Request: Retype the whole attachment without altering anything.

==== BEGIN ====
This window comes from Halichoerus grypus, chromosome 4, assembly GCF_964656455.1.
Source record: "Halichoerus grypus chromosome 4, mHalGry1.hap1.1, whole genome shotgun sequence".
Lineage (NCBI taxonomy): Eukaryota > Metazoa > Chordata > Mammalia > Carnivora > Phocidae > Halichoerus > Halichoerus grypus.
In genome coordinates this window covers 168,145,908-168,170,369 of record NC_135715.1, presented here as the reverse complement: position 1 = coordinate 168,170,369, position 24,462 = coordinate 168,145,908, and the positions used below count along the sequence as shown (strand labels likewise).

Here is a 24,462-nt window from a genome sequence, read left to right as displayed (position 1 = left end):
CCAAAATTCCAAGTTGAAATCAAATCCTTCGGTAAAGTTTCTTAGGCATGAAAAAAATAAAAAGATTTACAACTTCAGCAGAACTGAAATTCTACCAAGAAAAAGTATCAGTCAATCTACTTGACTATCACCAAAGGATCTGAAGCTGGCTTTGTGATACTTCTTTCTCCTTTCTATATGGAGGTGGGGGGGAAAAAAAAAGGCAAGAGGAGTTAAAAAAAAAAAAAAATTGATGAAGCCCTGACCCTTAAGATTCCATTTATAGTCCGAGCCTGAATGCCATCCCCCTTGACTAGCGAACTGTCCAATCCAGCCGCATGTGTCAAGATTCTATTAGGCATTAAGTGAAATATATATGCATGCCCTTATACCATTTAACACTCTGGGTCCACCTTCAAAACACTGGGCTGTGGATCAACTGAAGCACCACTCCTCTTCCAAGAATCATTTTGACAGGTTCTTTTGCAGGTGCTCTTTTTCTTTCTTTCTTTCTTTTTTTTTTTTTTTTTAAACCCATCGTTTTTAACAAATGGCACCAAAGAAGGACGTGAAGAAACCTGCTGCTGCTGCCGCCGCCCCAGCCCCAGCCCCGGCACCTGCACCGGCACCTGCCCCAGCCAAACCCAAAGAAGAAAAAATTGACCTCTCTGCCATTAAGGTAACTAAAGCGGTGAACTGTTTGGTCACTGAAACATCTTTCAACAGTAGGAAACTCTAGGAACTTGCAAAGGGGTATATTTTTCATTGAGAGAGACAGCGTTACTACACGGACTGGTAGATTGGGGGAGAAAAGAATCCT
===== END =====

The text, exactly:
This window comes from Halichoerus grypus, chromosome 4, assembly GCF_964656455.1.
Source record: "Halichoerus grypus chromosome 4, mHalGry1.hap1.1, whole genome shotgun sequence".
Lineage (NCBI taxonomy): Eukaryota > Metazoa > Chordata > Mammalia > Carnivora > Phocidae > Halichoerus > Halichoerus grypus.
In genome coordinates this window covers 168,145,908-168,170,369 of record NC_135715.1, presented here as the reverse complement: position 1 = coordinate 168,170,369, position 24,462 = coordinate 168,145,908, and the positions used below count along the sequence as shown (strand labels likewise).

Here is a 24,462-nt window from a genome sequence, read left to right as displayed (position 1 = left end):
CCAAAATTCCAAGTTGAAATCAAATCCTTCGGTAAAGTTTCTTAGGCATGAAAAAAATAAAAAGATTTACAACTTCAGCAGAACTGAAATTCTACCAAGAAAAAGTATCAGTCAATCTACTTGACTATCACCAAAGGATCTGAAGCTGGCTTTGTGATACTTCTTTCTCCTTTCTATATGGAGGTGGGGGGGAAAAAAAAAGGCAAGAGGAGTTAAAAAAAAAAAAAAATTGATGAAGCCCTGACCCTTAAGATTCCATTTATAGTCCGAGCCTGAATGCCATCCCCCTTGACTAGCGAACTGTCCAATCCAGCCGCATGTGTCAAGATTCTATTAGGCATTAAGTGAAATATATATGCATGCCCTTATACCATTTAACACTCTGGGTCCACCTTCAAAACACTGGGCTGTGGATCAACTGAAGCACCACTCCTCTTCCAAGAATCATTTTGACAGGTTCTTTTGCAGGTGCTCTTTTTCTTTCTTTCTTTCTTTTTTTTTTTTTTTTTAAACCCATCGTTTTTAACAAATGGCACCAAAGAAGGACGTGAAGAAACCTGCTGCTGCTGCCGCCGCCCCAGCCCCAGCCCCGGCACCTGCACCGGCACCTGCCCCAGCCAAACCCAAAGAAGAAAAAATTGACCTCTCTGCCATTAAGGTAACTAAAGCGGTGAACTGTTTGGTCACTGAAACATCTTTCAACAGTAGGAAACTCTAGGAACTTGCAAAGGGGTATATTTTTCATTGAGAGAGACAGCGTTACTACACGGACTGGTAGATTGGGGGAGAAAAGAATCCT